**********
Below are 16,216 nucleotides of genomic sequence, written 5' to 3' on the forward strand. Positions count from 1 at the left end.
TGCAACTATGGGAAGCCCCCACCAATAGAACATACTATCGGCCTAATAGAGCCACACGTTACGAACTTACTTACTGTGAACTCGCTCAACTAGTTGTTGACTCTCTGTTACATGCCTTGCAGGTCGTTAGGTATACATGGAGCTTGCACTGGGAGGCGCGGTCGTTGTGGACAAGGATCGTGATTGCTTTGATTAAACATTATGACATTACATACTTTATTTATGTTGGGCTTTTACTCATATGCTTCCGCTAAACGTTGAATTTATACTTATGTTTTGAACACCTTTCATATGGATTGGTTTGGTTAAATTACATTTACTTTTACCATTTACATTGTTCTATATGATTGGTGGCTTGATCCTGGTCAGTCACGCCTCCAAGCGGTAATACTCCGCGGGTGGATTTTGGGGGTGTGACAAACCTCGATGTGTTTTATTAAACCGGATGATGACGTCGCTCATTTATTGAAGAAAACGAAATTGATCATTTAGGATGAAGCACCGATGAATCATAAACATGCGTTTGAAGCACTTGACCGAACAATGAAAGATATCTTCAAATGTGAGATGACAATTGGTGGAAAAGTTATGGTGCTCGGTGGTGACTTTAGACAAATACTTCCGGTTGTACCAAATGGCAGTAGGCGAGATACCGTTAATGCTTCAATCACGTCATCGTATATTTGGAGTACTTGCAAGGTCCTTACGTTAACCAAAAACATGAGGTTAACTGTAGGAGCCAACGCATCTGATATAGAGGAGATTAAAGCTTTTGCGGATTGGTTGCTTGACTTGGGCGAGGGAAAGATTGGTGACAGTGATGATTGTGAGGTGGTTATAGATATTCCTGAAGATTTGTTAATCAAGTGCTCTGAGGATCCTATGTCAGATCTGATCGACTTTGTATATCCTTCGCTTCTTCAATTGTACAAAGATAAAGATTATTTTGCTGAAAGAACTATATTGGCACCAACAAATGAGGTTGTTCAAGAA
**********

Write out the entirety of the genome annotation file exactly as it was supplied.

Below are 16,216 nucleotides of genomic sequence, written 5' to 3' on the forward strand. Positions count from 1 at the left end.
TGCAACTATGGGAAGCCCCCACCAATAGAACATACTATCGGCCTAATAGAGCCACACGTTACGAACTTACTTACTGTGAACTCGCTCAACTAGTTGTTGACTCTCTGTTACATGCCTTGCAGGTCGTTAGGTATACATGGAGCTTGCACTGGGAGGCGCGGTCGTTGTGGACAAGGATCGTGATTGCTTTGATTAAACATTATGACATTACATACTTTATTTATGTTGGGCTTTTACTCATATGCTTCCGCTAAACGTTGAATTTATACTTATGTTTTGAACACCTTTCATATGGATTGGTTTGGTTAAATTACATTTACTTTTACCATTTACATTGTTCTATATGATTGGTGGCTTGATCCTGGTCAGTCACGCCTCCAAGCGGTAATACTCCGCGGGTGGATTTTGGGGGTGTGACAAACCTCGATGTGTTTTATTAAACCGGATGATGACGTCGCTCATTTATTGAAGAAAACGAAATTGATCATTTAGGATGAAGCACCGATGAATCATAAACATGCGTTTGAAGCACTTGACCGAACAATGAAAGATATCTTCAAATGTGAGATGACAATTGGTGGAAAAGTTATGGTGCTCGGTGGTGACTTTAGACAAATACTTCCGGTTGTACCAAATGGCAGTAGGCGAGATACCGTTAATGCTTCAATCACGTCATCGTATATTTGGAGTACTTGCAAGGTCCTTACGTTAACCAAAAACATGAGGTTAACTGTAGGAGCCAACGCATCTGATATAGAGGAGATTAAAGCTTTTGCGGATTGGTTGCTTGACTTGGGCGAGGGAAAGATTGGTGACAGTGATGATTGTGAGGTGGTTATAGATATTCCTGAAGATTTGTTAATCAAGTGCTCTGAGGATCCTATGTCAGATCTGATCGACTTTGTATATCCTTCGCTTCTTCAATTGTACAAAGATAAAGATTATTTTGCTGAAAGAACTATATTGGCACCAACAAATGAGGTTGTTCAAGAA